HC Deb 27 July 1944 vol 402 cc876-80
30. Mr. Sorensen

asked the President of the Board of Education if he is satisfied that arrangements have been made to ensure that sufficient teachers are available for evacuated schoolchildren; that suitable accommodation is provided for those teachers; and that married women teachers over 40 years of age are given the option of remaining in their own district or of being evacuated for teaching purposes.

The President of the Board of Education (Mr. Butler)

I am not satisfied that the number of teachers who have so far gone to the reception areas is adequate, and I have sent to local education authorities for evacuation areas an urgent reminder of the importance of securing that the needs are met. I hope that the arrangements now made will ensure sufficient teachers for the evacuated children. Evacuated teachers are entitled to be billeted in the reception areas and it is for the billeting authority to find them suitable accommodation, I am sure local education authorities would not press for the evacuation of a teacher to whom it would cause special hardship to leave home.

Mr. Sorensen

Is the Minister aware that there are married women teachers of 50 to 55 who have come back to assist the nation at this time, and who are being pressed, even compelled, to leave home and go to the country?

Mr. Butler

I think that is a rather gloomy view of the situation. I have perfect confidence in leaving this matter to the administration of the local education authorities, and I think that the plans which are at present under consideration will result in the necessary number of teachers.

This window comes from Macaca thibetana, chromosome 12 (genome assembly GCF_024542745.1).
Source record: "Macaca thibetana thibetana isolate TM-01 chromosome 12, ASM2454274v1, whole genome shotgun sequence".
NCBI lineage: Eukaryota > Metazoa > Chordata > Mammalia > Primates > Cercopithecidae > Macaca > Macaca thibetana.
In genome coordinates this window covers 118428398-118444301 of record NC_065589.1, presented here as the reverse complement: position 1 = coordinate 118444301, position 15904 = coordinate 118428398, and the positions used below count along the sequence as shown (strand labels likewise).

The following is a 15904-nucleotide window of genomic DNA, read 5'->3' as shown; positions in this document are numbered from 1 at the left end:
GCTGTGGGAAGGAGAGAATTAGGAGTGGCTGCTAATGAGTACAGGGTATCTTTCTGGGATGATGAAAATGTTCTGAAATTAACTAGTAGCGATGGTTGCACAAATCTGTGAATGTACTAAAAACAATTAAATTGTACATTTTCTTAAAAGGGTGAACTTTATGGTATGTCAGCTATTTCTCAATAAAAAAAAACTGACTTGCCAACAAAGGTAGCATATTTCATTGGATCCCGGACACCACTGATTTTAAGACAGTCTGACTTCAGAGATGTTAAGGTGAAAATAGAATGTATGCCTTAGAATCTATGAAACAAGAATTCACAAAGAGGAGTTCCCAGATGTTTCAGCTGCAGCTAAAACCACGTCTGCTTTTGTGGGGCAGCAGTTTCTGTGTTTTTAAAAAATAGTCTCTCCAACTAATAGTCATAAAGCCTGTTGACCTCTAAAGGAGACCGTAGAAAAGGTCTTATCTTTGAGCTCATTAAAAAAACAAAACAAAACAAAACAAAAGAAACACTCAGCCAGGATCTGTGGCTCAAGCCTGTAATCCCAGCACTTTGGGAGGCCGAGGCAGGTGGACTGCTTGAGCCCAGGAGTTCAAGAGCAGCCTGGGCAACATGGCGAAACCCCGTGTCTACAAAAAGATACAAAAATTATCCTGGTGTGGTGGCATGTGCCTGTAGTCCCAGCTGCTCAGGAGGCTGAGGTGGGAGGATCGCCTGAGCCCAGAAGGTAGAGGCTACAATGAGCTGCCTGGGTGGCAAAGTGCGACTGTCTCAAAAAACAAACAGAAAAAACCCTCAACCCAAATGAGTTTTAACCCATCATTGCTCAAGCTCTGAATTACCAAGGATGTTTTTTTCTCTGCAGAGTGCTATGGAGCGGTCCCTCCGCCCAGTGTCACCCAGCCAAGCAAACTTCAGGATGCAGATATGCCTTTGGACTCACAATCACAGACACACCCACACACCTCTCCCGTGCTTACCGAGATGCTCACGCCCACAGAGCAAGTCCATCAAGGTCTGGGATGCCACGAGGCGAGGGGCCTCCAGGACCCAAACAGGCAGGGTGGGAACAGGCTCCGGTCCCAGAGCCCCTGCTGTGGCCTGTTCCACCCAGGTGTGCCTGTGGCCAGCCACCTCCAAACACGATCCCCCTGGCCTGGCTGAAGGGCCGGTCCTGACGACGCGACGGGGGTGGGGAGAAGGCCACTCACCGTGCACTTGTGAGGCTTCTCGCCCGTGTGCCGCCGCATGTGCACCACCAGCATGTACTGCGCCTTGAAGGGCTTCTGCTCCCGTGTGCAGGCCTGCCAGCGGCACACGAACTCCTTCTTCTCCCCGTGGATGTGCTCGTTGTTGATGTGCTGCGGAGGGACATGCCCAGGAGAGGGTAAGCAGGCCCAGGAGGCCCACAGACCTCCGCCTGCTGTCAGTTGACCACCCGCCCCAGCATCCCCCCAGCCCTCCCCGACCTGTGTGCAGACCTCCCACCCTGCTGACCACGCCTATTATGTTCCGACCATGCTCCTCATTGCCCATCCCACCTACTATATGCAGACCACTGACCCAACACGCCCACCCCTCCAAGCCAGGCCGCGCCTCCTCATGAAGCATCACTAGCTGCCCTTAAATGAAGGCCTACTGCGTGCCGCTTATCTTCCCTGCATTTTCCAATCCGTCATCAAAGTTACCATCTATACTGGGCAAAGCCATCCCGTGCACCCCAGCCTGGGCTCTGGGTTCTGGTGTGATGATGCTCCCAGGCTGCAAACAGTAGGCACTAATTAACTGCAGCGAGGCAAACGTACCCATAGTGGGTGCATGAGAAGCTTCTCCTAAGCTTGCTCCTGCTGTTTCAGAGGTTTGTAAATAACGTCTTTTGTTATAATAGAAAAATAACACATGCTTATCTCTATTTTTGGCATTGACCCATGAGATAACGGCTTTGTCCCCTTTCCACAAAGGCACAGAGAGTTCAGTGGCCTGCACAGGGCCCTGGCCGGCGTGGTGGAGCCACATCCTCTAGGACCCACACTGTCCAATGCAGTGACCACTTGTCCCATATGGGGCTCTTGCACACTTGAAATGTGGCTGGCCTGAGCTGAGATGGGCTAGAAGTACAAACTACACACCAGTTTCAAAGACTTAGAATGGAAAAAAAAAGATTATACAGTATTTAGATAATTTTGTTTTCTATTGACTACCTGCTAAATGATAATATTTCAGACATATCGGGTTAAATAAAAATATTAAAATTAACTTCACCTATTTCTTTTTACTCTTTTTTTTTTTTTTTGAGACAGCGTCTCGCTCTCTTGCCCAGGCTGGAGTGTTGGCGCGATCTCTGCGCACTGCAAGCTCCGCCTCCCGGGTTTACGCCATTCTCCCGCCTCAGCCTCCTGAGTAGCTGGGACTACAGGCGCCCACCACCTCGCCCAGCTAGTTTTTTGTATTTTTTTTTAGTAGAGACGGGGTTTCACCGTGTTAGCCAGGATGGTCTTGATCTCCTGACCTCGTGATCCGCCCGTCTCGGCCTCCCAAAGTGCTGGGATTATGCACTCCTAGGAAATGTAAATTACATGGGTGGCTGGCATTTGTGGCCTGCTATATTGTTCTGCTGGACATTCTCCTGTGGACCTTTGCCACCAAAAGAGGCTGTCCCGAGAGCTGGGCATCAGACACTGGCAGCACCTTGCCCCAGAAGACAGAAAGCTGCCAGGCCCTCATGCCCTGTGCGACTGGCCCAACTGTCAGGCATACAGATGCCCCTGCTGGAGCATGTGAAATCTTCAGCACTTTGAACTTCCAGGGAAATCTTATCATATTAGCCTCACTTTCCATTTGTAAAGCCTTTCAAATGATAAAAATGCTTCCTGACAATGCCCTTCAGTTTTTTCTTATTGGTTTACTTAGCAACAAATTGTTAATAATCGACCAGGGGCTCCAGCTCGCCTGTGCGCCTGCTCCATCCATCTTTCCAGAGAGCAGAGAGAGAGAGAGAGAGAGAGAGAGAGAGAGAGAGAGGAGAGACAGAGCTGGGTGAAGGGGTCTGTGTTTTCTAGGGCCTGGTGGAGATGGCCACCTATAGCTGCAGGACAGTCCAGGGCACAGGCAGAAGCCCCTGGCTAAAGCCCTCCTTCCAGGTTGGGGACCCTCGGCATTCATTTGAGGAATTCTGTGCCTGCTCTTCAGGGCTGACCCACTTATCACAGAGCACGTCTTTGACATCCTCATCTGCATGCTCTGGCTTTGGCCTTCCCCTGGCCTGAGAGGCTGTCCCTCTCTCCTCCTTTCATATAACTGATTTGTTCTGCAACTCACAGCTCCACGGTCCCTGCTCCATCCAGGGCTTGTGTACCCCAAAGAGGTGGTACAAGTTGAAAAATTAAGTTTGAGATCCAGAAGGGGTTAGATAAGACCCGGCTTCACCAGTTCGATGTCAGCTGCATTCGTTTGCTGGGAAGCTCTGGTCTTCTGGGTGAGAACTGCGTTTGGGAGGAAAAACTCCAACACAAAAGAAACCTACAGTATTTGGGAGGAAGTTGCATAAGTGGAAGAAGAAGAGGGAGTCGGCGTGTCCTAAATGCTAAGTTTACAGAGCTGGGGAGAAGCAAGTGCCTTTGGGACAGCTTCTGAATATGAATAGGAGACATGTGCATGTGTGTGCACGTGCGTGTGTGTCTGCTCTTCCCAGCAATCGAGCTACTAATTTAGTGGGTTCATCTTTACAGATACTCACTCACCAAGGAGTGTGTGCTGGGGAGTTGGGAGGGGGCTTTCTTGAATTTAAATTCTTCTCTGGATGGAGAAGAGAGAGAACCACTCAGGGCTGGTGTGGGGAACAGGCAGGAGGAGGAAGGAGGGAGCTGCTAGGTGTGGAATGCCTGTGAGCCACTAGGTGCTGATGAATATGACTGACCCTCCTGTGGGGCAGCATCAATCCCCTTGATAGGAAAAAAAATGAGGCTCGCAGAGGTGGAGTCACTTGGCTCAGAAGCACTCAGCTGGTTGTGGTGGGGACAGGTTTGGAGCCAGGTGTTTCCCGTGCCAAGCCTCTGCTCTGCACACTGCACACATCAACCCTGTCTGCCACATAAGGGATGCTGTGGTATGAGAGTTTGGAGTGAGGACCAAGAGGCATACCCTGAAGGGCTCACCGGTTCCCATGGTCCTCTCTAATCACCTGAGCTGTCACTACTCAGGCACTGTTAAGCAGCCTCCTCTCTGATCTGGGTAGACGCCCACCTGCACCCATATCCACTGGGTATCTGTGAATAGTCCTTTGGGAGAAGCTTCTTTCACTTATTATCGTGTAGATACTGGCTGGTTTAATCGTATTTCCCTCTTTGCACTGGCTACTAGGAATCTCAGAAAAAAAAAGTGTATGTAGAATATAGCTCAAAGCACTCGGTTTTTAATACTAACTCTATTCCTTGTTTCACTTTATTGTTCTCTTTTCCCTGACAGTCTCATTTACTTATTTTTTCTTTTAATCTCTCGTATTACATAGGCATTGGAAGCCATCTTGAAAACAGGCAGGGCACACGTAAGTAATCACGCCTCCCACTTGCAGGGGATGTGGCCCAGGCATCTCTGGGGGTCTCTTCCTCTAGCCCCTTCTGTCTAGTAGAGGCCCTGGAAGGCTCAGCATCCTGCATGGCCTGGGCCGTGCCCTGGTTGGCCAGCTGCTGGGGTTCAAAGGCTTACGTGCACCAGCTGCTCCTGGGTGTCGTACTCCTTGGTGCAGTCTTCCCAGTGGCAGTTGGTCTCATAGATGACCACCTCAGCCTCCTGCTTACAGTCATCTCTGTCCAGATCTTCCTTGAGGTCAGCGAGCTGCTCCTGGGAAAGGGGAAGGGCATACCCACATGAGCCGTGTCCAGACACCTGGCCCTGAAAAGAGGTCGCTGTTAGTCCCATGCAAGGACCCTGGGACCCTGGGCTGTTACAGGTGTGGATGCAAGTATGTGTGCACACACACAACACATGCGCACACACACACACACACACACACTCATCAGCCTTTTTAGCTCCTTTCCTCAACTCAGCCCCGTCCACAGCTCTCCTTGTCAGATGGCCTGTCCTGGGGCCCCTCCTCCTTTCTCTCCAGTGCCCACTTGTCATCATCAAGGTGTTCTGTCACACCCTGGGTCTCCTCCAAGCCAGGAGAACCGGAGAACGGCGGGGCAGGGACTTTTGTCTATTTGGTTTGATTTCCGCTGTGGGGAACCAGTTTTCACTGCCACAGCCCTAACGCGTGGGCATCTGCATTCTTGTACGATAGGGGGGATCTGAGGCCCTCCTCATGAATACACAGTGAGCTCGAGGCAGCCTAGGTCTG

35. Mr. Pritt

asked the Minister of Health what arrangements are in existence for conveying from their London homes to their new addresses the luggage of mothers evacuated with children and for meeting the cost of such conveyance; and whether he is satisfied that such arrangements are working well.

Mr. Willink

A scheme has been made to provide for packages to be collected and forwarded at the cost of the Government evacuation scheme where mothers are unable to make their own arrangements for this purpose. Particulars are being sent to-day to the local authorities, and I believe that the arrangements will meet the need in question satisfactorily.

40. Mr. Sorensen

asked the Minister of Health whether he has considered the establishment of camps to accommodate evacuees either adults, children or both; and whether, where necessary, he will secure tents or tenting from America for this purpose.

Mr. Willink

Yes, Sir. I am making the fullest possible use of camps and hostels surrendered by the Services and other Departments to accommodate old people and organised parties of children with their own staffs for whom this is the most suitable type of accommodation. We can do better than tented camps for the aged or for mothers and young children.

Mr. Sorensen

Does the Minister appreciate that there are many people who would be only too glad to live in a tent for the summer? Could he not make a special effort to secure tentage for this purpose?

Mr. Willink

No, Sir, I think that for the present we can do better than tented accommodation, for old people and mothers with young children.

41. Captain Gammans

asked the Minister of Health, if special facilities for evacuation can be provided, with their families, for men who have been discharged from the Forces on account of shock or other forms of neurosis.